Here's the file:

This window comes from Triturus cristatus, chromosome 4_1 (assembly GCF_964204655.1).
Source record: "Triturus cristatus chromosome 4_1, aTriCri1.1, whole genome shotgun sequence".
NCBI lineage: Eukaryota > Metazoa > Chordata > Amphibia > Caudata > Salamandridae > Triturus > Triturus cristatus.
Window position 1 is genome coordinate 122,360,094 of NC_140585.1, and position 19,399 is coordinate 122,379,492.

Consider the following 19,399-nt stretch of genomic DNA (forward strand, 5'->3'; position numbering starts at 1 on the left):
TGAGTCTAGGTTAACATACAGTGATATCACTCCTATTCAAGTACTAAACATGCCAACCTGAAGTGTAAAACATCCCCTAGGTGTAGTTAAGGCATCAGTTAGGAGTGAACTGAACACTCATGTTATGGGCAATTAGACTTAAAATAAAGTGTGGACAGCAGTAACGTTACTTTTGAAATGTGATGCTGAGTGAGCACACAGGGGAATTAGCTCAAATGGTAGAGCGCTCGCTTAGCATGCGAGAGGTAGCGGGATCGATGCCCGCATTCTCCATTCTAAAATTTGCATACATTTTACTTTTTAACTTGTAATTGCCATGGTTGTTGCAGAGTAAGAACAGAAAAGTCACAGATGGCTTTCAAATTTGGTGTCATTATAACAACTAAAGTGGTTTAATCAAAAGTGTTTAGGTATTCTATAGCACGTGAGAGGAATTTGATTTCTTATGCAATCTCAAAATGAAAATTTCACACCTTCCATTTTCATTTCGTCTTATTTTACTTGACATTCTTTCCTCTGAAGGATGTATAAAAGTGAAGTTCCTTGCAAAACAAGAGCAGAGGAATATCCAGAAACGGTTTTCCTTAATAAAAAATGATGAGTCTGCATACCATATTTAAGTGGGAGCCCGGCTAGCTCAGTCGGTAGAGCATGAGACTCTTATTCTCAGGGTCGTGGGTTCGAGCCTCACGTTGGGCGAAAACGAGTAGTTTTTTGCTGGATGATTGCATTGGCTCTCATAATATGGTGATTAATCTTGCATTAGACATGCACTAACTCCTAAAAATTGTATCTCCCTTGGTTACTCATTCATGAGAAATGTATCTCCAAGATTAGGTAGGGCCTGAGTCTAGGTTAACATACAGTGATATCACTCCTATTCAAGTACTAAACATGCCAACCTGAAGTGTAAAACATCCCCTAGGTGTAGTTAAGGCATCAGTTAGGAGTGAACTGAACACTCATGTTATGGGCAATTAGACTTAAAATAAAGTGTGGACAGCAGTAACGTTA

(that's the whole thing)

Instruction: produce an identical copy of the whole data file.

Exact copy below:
This window comes from Triturus cristatus, chromosome 4_1 (assembly GCF_964204655.1).
Source record: "Triturus cristatus chromosome 4_1, aTriCri1.1, whole genome shotgun sequence".
NCBI lineage: Eukaryota > Metazoa > Chordata > Amphibia > Caudata > Salamandridae > Triturus > Triturus cristatus.
Window position 1 is genome coordinate 122,360,094 of NC_140585.1, and position 19,399 is coordinate 122,379,492.

Consider the following 19,399-nt stretch of genomic DNA (forward strand, 5'->3'; position numbering starts at 1 on the left):
TGAGTCTAGGTTAACATACAGTGATATCACTCCTATTCAAGTACTAAACATGCCAACCTGAAGTGTAAAACATCCCCTAGGTGTAGTTAAGGCATCAGTTAGGAGTGAACTGAACACTCATGTTATGGGCAATTAGACTTAAAATAAAGTGTGGACAGCAGTAACGTTACTTTTGAAATGTGATGCTGAGTGAGCACACAGGGGAATTAGCTCAAATGGTAGAGCGCTCGCTTAGCATGCGAGAGGTAGCGGGATCGATGCCCGCATTCTCCATTCTAAAATTTGCATACATTTTACTTTTTAACTTGTAATTGCCATGGTTGTTGCAGAGTAAGAACAGAAAAGTCACAGATGGCTTTCAAATTTGGTGTCATTATAACAACTAAAGTGGTTTAATCAAAAGTGTTTAGGTATTCTATAGCACGTGAGAGGAATTTGATTTCTTATGCAATCTCAAAATGAAAATTTCACACCTTCCATTTTCATTTCGTCTTATTTTACTTGACATTCTTTCCTCTGAAGGATGTATAAAAGTGAAGTTCCTTGCAAAACAAGAGCAGAGGAATATCCAGAAACGGTTTTCCTTAATAAAAAATGATGAGTCTGCATACCATATTTAAGTGGGAGCCCGGCTAGCTCAGTCGGTAGAGCATGAGACTCTTATTCTCAGGGTCGTGGGTTCGAGCCTCACGTTGGGCGAAAACGAGTAGTTTTTTGCTGGATGATTGCATTGGCTCTCATAATATGGTGATTAATCTTGCATTAGACATGCACTAACTCCTAAAAATTGTATCTCCCTTGGTTACTCATTCATGAGAAATGTATCTCCAAGATTAGGTAGGGCCTGAGTCTAGGTTAACATACAGTGATATCACTCCTATTCAAGTACTAAACATGCCAACCTGAAGTGTAAAACATCCCCTAGGTGTAGTTAAGGCATCAGTTAGGAGTGAACTGAACACTCATGTTATGGGCAATTAGACTTAAAATAAAGTGTGGACAGCAGTAACGTTA